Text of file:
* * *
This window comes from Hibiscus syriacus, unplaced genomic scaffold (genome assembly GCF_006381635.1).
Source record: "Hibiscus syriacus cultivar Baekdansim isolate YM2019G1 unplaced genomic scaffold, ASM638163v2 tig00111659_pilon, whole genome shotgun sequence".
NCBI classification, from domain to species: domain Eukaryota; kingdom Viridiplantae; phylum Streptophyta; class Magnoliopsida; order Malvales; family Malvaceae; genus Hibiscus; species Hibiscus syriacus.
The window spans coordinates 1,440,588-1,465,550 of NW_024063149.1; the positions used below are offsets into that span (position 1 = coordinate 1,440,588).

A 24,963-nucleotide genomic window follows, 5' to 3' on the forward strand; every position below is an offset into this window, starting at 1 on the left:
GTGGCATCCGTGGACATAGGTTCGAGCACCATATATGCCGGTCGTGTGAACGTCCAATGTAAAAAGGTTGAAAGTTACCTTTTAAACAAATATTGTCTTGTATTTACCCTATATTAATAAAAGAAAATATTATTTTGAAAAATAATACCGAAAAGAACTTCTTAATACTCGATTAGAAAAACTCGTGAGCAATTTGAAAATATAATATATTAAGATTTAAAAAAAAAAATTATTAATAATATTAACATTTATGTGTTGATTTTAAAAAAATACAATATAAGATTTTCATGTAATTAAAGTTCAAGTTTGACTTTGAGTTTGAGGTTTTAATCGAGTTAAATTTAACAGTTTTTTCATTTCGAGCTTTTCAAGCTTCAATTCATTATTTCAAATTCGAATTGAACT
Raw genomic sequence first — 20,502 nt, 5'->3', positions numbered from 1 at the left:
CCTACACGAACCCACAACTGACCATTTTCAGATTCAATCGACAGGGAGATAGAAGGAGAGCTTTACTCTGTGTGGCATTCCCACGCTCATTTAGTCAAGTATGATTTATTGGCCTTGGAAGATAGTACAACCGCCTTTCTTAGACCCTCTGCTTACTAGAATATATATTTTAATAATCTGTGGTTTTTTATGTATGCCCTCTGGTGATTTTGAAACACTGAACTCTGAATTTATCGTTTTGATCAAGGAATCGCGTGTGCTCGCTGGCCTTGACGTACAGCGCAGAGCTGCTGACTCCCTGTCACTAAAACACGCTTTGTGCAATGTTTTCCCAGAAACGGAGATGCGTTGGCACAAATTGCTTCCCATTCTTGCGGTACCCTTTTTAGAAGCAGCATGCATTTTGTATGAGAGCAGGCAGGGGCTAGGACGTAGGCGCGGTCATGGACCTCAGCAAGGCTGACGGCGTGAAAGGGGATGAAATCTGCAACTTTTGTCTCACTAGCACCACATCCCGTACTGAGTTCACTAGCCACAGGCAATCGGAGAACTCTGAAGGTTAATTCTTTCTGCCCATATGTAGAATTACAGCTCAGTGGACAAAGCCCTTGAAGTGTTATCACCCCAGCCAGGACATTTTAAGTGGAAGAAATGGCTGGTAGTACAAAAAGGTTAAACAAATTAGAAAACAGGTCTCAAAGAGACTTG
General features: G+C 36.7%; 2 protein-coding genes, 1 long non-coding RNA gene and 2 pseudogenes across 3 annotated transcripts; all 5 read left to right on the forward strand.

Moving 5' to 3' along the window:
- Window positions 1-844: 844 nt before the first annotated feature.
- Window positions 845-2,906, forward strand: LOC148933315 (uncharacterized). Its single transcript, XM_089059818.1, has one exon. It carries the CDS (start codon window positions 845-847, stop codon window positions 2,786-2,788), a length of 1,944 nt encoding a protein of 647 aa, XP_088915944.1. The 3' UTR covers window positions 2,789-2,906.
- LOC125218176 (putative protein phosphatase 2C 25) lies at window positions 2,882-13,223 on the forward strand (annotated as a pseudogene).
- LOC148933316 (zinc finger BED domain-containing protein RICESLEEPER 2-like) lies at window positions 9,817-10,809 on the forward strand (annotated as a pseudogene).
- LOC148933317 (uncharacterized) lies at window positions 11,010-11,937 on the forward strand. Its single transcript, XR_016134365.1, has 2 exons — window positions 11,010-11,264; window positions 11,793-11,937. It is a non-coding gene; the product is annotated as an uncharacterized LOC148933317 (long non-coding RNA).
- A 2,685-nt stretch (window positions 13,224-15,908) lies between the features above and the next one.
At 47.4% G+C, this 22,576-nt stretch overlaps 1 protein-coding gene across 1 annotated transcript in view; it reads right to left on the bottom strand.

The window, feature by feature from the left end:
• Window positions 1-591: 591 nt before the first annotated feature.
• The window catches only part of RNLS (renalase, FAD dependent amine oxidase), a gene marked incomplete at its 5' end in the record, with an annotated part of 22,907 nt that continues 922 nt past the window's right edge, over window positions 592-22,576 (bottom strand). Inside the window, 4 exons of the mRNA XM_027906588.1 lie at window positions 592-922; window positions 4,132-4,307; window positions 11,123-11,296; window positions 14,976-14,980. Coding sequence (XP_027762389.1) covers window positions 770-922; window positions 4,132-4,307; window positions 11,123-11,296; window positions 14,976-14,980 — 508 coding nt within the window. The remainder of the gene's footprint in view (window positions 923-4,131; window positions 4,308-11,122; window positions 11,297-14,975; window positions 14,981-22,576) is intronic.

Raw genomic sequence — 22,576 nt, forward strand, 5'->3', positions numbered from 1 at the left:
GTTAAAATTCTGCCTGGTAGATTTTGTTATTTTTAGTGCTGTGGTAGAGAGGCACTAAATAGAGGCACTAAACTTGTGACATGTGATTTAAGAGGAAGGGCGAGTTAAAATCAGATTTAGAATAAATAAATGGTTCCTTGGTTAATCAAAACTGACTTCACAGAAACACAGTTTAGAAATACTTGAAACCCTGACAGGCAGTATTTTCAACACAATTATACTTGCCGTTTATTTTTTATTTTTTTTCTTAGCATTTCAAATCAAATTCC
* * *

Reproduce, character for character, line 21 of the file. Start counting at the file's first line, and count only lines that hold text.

Raw genomic sequence — 22,576 nt, forward strand, 5'->3', positions numbered from 1 at the left: